Store Closures Mask Retail as an Investment Hot Spot

Stories about store closures and bankruptcies mask the fact that retail is an active investment hot spot where cash flows, IPOs flourish, and opportunities boom.

A recent story in the Wall Street Journal, for example, focused on retail as an industry trapped in a continuous cycle of store closings by national chains. More significantly, it noted, while the closings eliminated under-performing stores and were supposedly intended to bolster e-commerce, the long-term result failed to produce improvements in sales and margins.

As much as I like the WSJ, after reading the story my reaction was: No kidding, Sherlock! Or something like that.

In a discussion about the WSJ article on RetailWire, Mark Ryski, CEO of HeadCount, correctly pointed out, “When we see a dramatic reduction of stores it’s often a precursor of larger financial failure.” In other words, the retailer was poorly managed before deciding to close stores.

Neil Saunders, managing director of GlobalData, noted “there is overcapacity in the U.S. market” and “there is more bad retail space than in other countries.” This comment makes the point that expanding into bad locations was a symptom of poor decision making in the first place.

And Steve Dennis, president of Sageberry Consulting, summed it all up with: “Show me a retailer that is closing a lot of stores and you’ve likely shown me a retailer that has a brand relevance and remarkability problem, not a too many stores problem.”

But all of this only tells part of the story. Hidden among all the store closings is a healthy, vibrant industry that is attracting huge amounts of investment capital.

Where Money Is Flowing

Despite the pandemic and the record number of store closings – predicted to hit 25,000 in 2020 by Coresight Research – there is a massive amount of evidence showing retail is actually a growth industry. Here is a rundown of investor interest in retail in just the last few months:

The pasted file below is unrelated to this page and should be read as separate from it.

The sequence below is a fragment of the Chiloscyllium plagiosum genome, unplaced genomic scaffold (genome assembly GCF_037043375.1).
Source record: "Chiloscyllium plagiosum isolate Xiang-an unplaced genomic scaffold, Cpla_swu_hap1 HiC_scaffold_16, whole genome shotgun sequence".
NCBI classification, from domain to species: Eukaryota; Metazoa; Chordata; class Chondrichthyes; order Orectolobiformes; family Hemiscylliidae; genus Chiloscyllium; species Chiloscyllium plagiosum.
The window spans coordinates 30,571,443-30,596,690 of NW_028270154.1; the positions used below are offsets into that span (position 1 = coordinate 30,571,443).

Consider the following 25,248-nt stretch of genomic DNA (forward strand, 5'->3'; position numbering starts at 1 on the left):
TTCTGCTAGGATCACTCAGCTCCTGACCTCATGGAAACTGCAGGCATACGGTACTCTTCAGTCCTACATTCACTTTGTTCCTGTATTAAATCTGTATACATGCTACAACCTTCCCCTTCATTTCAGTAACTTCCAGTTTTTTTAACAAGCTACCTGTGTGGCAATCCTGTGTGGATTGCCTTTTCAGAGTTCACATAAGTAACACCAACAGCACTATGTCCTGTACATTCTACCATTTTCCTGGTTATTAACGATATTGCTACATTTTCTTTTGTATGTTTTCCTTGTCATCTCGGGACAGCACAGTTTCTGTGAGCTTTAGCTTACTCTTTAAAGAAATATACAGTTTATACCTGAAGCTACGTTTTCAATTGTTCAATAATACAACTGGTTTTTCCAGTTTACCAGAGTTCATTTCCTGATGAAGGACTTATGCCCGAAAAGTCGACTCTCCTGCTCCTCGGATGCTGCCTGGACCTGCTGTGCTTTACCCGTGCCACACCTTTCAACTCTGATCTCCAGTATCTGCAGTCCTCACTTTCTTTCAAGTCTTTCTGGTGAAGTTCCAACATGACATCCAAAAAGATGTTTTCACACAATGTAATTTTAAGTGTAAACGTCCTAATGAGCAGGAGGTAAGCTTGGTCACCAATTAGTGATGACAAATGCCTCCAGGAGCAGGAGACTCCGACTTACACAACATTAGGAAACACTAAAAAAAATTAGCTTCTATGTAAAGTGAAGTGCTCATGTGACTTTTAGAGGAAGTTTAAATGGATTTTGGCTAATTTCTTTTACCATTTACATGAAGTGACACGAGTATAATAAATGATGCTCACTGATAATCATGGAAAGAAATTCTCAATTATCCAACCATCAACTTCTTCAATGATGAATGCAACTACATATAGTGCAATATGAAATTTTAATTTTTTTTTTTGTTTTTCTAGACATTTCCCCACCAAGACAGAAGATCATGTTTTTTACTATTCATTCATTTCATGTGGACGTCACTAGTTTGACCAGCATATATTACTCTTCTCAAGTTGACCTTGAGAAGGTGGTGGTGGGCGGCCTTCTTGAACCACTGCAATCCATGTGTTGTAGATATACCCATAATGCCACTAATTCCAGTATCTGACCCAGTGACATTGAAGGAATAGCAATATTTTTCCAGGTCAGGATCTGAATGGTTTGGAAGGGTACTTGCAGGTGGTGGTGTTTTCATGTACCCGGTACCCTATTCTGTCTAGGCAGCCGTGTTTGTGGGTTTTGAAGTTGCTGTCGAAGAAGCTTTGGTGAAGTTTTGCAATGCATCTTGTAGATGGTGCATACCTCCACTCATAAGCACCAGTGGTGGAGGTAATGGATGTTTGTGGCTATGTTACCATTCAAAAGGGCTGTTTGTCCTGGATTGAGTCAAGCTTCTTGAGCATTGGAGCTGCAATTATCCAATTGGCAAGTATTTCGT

• Petco confidentially filed with the SEC in November for an IPO that is estimated to give the pet supplies retailer an enterprise value of $6 billion. Petco was acquired by a group of investors in 2016 for $4.6 billion.
  • Also in November, delivery startup GoPuff agreed to purchase alcoholic beverage retailer BevMo! for $350 million. GoPuff is a Softbank-backed startup (2013) valued at $3.9 billion that operates 200 micro-fulfillment centers.
  • Pool supplies retailer, Leslie’s, filed for an IPO in late October and established a market cap of more than $4 billion. The share price jumped 28% on the first day of trading on the Nasdaq and raised $680 million.
  • Used clothing retailers ThredUp and Poshmark both filed for IPOs with the SEC. ThredUp filed in October and is expected to raise between $200 million and $300 million. Poshmark filed in September and has provided no numbers or date yet.
  • Russian e-commerce marketplace Ozon filed for a public offering on Nasdaq in November. Referred to as the Amazon of Russia, Ozon’s filing calls for an IPO worth nearly $1 billion.
  • Online retailer Mytheresa announced plans in November for an initial public offering in the U.S. in early 2021, which will value it between $1 billion and $1.5 billion. The German retailer specializes in luxury clothing and was purchased by Neiman Marcus in 2014 for $253 million.
  • Luxury boutique platform Farfetch received a $1.1 billion investment in November from the Alibaha Group and Swiss luxury brand Richemont in recognition of Farfetch’s stellar sales and stock performance in 2020.

With every segment growing except for luxury goods, personal products and apparel, it is no surprise that retail is a red-hot investment target where cash is flowing, IPOs flourish, and opportunities are booming despite the pandemic.

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